Leimert Park People St Plaza Opens; Stakeholders Debate Building a Cultural Center
“Don’t tell anybody I’m using these,” Councilmember Herb Wesson said of the blue art scissors he wielded as the moment came to cut the ribbon on Leimert Park Village’s People St Plaza project this past Saturday.
The enormous pair of wooden scissors held by Institute for Maximum Human Potential President/CEO Delores Brown — the fiscal sponsor of the plaza project — were only ceremonial.
The ribbon-cutting marked the end of the first stage in a long process for Leimert Park Village stakeholders.
A year and a half prior, at the first community-wide design charette, they had talked about the possibility of converting part of 43rd Pl. into a plaza space.
With the Leimert Park Metro station due to be finished in the next few years, they had felt the time for deciding what face they wanted to present to the world was now.
Situated directly in front of the beautiful Vision Theater, the KAOS Network, and part of Mark Bradford’s Art + Practice campus, the site looked to be the perfect anchor for the rebranding of the community as a hub for black creatives and the celebration of the African diaspora.
Over the next year, stakeholders met on a weekly basis to advance the objectives defined in that first charette. Settling upon a design for the plaza (with invaluable assistance from the team at Kendall Planning + Design) and figuring out how to mold the city template to fit into their rebranding effort were some of their regular topics.
Not thrilled with the idea of polka dots (part of the plaza template), they decided to fill the dots with cocoa-colored Adinkra symbols. These symbols of the Akan people, an ethnic group in Ghana, were once only seen on cloths worn by community leaders during special occasions. More widely worn now, they still retain their meaning and represent proverbs, depict historical events, or offer some truth about human behavior or the world as the Akan people understood it.
The Sankofa symbol (above), for example, depicting a bird reaching backwards to retrieve something it left behind, is meant to communicate the importance of carrying lessons from the past forward in order to build a better future.
Together, the values and ideas the symbols promote, stakeholders felt, could be used to help guide programming in the plaza, incorporated into educational materials, and used throughout the Village area to reinforce the notion that when you enter Leimert Park, you are entering a unique space that is home to a population with a unique cultural heritage.
That space is still very much in the process of being defined.
The plaza celebrations Saturday afternoon marked the closing of the 2nd Annual 20/20 Vision Initiative Design Charette, during which a variety of topics, including the importance of linking transportation gains to economic growth and the fate of the two parking lots in the Village area were debated (below).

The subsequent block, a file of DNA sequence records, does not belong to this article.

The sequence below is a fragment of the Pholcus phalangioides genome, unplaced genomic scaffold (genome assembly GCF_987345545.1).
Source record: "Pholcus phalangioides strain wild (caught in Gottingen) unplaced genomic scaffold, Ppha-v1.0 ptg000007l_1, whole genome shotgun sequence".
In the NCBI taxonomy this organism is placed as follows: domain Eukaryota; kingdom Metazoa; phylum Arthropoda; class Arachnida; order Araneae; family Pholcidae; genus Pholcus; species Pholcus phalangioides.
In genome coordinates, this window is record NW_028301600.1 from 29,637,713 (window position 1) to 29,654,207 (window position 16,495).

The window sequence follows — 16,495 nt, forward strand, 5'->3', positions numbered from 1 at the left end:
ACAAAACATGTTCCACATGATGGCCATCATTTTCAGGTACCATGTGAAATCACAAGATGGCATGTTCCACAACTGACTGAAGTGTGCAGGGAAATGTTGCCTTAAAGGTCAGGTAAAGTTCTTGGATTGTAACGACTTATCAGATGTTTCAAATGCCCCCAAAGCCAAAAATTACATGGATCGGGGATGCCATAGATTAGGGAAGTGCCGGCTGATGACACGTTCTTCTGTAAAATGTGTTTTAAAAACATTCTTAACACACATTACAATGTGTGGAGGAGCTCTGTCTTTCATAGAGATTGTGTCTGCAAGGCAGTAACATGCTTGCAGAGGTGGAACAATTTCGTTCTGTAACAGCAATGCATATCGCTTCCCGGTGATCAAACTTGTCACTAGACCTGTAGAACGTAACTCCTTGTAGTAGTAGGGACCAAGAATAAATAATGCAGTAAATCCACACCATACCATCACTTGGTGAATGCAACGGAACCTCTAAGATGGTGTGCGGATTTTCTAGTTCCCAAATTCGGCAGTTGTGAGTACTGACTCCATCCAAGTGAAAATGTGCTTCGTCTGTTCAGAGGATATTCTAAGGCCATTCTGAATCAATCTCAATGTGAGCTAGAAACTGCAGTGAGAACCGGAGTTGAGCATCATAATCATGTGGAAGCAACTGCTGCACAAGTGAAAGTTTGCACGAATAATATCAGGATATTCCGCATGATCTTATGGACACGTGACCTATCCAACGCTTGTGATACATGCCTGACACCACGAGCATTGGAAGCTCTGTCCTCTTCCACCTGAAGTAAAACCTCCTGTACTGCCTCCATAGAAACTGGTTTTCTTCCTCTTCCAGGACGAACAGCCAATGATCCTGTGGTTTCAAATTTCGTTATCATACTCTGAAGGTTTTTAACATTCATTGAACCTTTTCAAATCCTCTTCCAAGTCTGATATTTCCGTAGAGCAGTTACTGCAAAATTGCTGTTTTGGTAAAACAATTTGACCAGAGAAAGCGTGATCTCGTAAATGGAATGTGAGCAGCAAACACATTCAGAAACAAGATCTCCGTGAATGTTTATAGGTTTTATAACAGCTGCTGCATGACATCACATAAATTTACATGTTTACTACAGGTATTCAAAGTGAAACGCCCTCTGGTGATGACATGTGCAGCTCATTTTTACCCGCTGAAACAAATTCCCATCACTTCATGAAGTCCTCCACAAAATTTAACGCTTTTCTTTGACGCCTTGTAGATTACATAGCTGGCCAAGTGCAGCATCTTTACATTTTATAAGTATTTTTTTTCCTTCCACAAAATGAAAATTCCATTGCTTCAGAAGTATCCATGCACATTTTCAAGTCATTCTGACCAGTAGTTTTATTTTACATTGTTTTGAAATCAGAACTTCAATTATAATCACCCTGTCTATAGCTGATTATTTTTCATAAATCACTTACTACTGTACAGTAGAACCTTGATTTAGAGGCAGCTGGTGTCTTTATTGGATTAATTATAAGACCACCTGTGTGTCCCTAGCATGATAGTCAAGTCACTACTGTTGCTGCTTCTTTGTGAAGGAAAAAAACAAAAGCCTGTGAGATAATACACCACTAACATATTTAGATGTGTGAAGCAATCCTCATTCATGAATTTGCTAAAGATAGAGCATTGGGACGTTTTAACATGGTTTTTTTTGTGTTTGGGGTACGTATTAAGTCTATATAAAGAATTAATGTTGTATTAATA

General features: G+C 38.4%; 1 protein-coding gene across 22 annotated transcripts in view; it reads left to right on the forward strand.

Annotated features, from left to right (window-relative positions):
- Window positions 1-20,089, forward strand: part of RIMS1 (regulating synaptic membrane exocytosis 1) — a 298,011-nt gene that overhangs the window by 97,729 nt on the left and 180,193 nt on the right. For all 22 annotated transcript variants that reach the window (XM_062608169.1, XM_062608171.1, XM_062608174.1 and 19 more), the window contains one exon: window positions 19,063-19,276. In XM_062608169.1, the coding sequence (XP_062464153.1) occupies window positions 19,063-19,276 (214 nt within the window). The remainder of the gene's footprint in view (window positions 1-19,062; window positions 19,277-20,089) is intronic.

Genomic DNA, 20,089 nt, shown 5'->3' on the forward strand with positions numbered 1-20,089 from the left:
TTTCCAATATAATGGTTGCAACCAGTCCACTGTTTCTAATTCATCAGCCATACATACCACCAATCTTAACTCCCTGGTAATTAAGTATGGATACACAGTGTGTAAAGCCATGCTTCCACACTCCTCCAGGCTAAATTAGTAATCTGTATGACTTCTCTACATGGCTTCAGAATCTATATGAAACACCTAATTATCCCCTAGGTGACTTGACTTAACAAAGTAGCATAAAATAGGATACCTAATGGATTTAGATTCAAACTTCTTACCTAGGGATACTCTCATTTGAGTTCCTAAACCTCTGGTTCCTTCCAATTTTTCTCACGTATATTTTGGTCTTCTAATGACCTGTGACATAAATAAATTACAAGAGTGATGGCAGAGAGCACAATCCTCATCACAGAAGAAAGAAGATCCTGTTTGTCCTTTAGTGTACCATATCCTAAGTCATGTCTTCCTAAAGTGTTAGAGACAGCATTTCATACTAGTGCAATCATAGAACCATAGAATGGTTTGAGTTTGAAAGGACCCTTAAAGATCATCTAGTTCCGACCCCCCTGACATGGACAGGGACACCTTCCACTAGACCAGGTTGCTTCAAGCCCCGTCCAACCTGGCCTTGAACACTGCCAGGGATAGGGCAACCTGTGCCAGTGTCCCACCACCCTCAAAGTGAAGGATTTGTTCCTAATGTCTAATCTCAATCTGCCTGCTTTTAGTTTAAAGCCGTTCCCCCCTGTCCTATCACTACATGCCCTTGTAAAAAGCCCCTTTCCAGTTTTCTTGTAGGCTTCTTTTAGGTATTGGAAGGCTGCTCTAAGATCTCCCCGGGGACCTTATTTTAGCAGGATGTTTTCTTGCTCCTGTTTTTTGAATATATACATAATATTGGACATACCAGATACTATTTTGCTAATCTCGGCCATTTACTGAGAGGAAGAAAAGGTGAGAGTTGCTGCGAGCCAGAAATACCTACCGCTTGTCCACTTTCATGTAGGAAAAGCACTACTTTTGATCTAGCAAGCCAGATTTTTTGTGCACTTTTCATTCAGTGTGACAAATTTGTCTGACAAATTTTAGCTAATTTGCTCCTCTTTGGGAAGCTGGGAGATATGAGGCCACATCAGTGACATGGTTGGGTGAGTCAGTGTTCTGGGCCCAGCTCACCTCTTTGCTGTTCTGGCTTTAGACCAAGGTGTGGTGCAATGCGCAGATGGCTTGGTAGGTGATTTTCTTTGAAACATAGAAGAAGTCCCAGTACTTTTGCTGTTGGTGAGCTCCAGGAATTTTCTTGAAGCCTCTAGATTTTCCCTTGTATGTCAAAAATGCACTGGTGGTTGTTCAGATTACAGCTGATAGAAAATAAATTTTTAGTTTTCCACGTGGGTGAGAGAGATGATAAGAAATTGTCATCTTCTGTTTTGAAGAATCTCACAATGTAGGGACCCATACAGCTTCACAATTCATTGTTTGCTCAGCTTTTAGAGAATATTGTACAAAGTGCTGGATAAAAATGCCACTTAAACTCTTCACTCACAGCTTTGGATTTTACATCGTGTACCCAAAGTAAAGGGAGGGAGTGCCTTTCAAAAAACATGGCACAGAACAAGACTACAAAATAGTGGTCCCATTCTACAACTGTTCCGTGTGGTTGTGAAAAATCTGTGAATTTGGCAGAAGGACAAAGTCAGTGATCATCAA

As it stands right now, stakeholders seem in favor of a cultural center being built behind the Vision Theater, off Degnan Blvd.
The need for such a center is clear. As of now, there is no central location where information on the evolution of what is considered to be the cultural beating heart of the black community can be found. But, as museums are generally not lucrative endeavors, stakeholders debated different ways to make such a site financially viable, including incorporating existing artists and workshops into the space, making it interactive, and having a restaurant or cafe in it.
The other site, located between Crenshaw and Degnan, was thought to be a prime location for live/work lofts (to bring density and dollars to the Village), production and recording studios, a tech hub/creative work space, and/or a smattering of small retail shops.
Whatever the decision by the community, facilitator and architect Roland Wiley, told the group, “The key to our power [as a community] is ownership of our vision.”
Defining it clearly now, he suggested, would help ensure the community would not be left behind as the train line neared completion and change took greater hold around the area.
On Sunday, the day after the opening, it was clear just how important culture is to that vision.
Honoring the ancestors with the annual Mask Festival and procession, the plaza was filled with colorful masks, dancing, singing, and reflection on what it meant to be part of the diaspora.
More photos from the weekend follow below.
If you’d like to participate in the conversations around the future of the Village, please visit the LPV website and join them Monday mornings at 10 a.m. in the Vision Theater. If you would like to take the Leimert Park Village stakeholders’ survey, please click here.